Throughout our lives, most of us have been told to “avoid sin.” Perhaps we heard these words in our youth and obviously we receive these messages week to week when we attend Mass. Surely, to avoid sin is a good thing. However, what does that really mean when you leave the church parking lot? What does it mean in the workplace, with friends, or with family? Also, why is it even all that important?
When we are faced with moral dilemmas and find ourselves asking the above questions, maybe what is needed is a simple change in perspective. As Americans living in the 21st century, we really have a hard time denying our impulses. We have been trained to believe that if we want something or want to do something, we “deserve” it. We don’t know how to say “no” to ourselves. As a result of this very deep conditioning, to say “no” to ourselves is a very negative idea. This is especially true when we hear that God or the Church ask us to deny ourselves of anything.
The beauty of God’s call to each of us is that He does not want us to have a relationship with Him based on a lifetime of “no’s” and repression of our desires. Rather, God seeks from us a lifetime of “Yes’s” - for our life’s desire to be eternity with Him. When we sin, we are saying “no” to the grace of God, to union with God. God doesn’t ask us to deny ourselves as some arbitrary set of rules. God simply wants us to want Him. He wants us to want Him more than anything else. Our actions reflect what our desires are.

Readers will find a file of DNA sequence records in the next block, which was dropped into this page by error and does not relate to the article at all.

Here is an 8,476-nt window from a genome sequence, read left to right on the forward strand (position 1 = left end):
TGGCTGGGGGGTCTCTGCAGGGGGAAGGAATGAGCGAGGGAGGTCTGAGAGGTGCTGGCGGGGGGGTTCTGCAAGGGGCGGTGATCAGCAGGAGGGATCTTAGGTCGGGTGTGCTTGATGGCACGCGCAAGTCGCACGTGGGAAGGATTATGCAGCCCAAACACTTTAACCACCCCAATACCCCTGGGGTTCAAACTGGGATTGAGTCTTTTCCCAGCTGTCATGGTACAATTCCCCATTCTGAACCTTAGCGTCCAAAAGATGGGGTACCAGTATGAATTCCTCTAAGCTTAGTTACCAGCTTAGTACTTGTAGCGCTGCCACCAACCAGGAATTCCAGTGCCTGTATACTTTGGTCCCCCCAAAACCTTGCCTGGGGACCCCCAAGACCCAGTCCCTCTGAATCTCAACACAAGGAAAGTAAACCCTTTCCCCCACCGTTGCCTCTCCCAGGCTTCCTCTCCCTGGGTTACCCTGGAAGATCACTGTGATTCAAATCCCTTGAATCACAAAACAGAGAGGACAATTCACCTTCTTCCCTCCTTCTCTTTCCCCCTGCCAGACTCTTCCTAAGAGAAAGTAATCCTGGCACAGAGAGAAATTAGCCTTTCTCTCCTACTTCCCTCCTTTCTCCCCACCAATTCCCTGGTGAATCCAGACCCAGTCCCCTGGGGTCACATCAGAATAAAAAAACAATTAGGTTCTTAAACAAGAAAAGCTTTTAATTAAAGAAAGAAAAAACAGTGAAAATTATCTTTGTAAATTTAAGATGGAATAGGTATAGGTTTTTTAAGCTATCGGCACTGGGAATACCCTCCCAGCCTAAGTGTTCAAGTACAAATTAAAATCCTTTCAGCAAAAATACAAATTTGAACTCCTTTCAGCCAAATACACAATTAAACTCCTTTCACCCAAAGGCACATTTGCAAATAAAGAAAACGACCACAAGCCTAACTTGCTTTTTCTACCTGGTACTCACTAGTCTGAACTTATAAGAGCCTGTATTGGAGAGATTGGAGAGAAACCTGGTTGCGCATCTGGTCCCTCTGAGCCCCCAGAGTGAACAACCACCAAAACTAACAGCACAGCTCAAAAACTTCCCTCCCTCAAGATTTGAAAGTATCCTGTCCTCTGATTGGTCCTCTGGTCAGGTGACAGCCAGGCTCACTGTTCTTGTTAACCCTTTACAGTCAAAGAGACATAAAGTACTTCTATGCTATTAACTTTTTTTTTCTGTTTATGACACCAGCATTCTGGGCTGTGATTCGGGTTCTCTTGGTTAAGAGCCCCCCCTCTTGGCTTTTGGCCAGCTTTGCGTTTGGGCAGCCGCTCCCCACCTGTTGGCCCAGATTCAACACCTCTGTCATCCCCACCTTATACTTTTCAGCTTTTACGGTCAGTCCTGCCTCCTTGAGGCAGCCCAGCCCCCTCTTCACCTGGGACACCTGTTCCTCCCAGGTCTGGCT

I can remember as a child attending a Catholic school and every time we were in Mass, if we weren’t “singing along” to the music, we would receive a “pink slip.” We were being trained to think that singing in Mass was an overbearing expectation and the reason to do it was to avoid punishment. You’ll notice, I put the words “singing along” in quotes. “Singing along” is arbitrary. “Worshiping God,” however, is beautiful, meaningful, and is actually the whole point. Worshiping God through song during the Mass is a perfect example of a “yes.” God does not want us to feel obligated to sing to Him. God wants us to want to sing to Him.
There is a beautiful illustration in scripture of the idea of living our lives with the goal of Heaven as the priority. In 2 Maccabees chapter seven, seven brothers and their mother were tortured and scourged in an effort to force them to eat pork in violation of God’s law. All they had to do was eat pork, and the torture would stop. It would have been so easy for them to say: “God wouldn’t want me to suffer so I’m just going to go ahead and eat it.” Instead of ending the torture by giving in, one of them said: “You accursed fiend, you are depriving us of this present life, but the King of the world will raise us up to live again forever." His heart was set on the resurrection; attaining union with God. It was a big “YES” to deny himself the pork.
What is the pork in our lives? What are the things we are tempted by or the things we currently participate in that are keeping us from saying “yes” to eternal life with God?
Let us pray that through the power of the Holy Spirit that God might become our life’s one desire and that we might fall more deeply in love with Him every day. In desiring and loving God more, may our actions reflect this truth at all moments and especially in moments of temptation.
Your brother on the journey